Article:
ABOUT THIS BOOK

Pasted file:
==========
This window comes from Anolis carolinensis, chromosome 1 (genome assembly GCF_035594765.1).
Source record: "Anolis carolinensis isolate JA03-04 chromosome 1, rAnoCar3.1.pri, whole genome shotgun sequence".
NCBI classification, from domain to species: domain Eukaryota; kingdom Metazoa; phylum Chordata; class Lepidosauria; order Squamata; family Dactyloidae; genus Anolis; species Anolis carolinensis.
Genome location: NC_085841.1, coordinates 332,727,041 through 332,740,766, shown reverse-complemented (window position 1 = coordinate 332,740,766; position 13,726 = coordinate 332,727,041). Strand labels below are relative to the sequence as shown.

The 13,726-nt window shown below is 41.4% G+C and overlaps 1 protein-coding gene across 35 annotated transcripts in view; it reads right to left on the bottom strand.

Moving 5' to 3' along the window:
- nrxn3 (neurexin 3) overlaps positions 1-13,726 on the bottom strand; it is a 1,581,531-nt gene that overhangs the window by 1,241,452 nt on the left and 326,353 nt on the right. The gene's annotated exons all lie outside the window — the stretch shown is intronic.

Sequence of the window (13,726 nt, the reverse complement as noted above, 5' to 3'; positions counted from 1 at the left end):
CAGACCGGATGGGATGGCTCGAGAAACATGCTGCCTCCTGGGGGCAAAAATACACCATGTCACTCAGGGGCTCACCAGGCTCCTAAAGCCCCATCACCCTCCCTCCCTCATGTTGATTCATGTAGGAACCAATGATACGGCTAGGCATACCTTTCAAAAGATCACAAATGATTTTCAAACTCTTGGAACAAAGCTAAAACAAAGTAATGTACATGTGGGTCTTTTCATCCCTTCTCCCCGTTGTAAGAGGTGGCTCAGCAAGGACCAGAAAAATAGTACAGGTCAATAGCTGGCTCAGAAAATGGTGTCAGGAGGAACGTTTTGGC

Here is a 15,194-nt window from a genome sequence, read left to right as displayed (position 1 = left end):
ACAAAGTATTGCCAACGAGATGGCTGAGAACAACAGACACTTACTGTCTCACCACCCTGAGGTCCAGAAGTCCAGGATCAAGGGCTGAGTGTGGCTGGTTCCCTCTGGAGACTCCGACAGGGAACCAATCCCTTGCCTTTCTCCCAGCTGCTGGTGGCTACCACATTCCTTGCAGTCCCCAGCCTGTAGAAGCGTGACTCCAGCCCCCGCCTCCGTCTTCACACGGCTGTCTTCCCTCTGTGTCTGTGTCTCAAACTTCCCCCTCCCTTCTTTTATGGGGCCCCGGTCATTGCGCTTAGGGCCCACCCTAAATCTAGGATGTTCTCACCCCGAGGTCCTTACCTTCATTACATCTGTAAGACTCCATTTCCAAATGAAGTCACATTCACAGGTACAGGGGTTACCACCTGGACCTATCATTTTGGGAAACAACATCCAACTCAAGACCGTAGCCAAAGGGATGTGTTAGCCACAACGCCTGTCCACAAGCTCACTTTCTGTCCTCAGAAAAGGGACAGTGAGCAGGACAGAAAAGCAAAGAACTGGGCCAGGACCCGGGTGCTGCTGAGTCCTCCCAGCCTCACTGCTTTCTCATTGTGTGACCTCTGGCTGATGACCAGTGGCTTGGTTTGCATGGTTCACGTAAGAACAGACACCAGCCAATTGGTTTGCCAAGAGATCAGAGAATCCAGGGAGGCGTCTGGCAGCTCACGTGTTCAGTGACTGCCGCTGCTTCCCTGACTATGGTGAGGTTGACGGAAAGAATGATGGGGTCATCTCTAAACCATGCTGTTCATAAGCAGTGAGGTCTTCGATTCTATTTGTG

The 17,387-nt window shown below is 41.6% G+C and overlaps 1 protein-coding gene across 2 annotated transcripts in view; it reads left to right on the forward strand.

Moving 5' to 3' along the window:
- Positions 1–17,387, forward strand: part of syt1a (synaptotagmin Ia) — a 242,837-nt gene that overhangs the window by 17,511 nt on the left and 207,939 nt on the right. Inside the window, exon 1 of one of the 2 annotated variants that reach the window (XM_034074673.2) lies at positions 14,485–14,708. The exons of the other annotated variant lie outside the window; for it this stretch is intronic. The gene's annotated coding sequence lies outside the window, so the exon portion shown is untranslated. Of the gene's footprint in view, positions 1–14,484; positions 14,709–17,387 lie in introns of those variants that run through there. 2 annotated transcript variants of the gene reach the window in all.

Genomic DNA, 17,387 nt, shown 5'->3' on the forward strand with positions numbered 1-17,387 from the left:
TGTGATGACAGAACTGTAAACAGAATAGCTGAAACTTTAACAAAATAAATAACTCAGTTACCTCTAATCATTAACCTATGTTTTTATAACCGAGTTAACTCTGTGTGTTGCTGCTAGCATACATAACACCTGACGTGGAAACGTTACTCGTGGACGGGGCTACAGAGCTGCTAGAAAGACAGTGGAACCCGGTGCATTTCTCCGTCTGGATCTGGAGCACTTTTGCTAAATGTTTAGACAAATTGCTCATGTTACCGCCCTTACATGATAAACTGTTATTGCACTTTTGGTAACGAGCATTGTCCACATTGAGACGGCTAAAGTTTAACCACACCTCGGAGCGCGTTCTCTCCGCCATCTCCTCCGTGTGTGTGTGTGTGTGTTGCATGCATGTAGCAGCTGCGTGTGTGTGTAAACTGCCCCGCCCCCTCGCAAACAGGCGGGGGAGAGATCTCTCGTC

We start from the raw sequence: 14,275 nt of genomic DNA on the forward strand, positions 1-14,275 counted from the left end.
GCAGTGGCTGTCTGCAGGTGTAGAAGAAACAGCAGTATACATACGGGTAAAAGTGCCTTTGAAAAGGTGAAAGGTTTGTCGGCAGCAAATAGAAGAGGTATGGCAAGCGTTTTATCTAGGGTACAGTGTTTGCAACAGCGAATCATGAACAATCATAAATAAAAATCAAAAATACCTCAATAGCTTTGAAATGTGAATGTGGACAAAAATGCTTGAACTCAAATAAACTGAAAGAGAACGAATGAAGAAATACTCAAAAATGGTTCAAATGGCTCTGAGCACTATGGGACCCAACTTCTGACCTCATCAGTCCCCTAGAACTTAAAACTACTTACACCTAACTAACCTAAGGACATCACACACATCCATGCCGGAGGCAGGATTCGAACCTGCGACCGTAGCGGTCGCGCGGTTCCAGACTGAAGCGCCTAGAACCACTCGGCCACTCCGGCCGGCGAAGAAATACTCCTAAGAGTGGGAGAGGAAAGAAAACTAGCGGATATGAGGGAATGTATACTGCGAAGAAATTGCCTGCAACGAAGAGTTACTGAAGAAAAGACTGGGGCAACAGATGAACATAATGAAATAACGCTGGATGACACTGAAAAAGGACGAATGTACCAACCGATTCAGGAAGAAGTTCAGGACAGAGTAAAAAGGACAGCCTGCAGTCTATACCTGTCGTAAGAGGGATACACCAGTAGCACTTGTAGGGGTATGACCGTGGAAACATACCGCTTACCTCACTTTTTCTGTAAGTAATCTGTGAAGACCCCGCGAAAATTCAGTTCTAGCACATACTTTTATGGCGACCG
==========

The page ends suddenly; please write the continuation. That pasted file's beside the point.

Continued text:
Scholarly, objective, insightful, and analytical, Jews, Turks, and Other Strangers studies the causes of prejudice against Jews, foreign workers, refugees, and emigrant Germans in contemporary Germany. Using survey material and quantitative analyses, Legge convincingly challenges the notion that German xenophobia is rooted in economic causes. Instead, he sees a more complex foundation for German prejudice, particularly in a reunified Germany where perceptions of the "other" sometimes vary widely between east and west, a product of a traditional racism rooted in the German past. By clarifying the foundations of xenophobia in a new German state, Legge offers a clear and disturbing picture of a conflicted country and a prejudice that not only affects Jews but also fuels a larger, anti-foreign sentiment.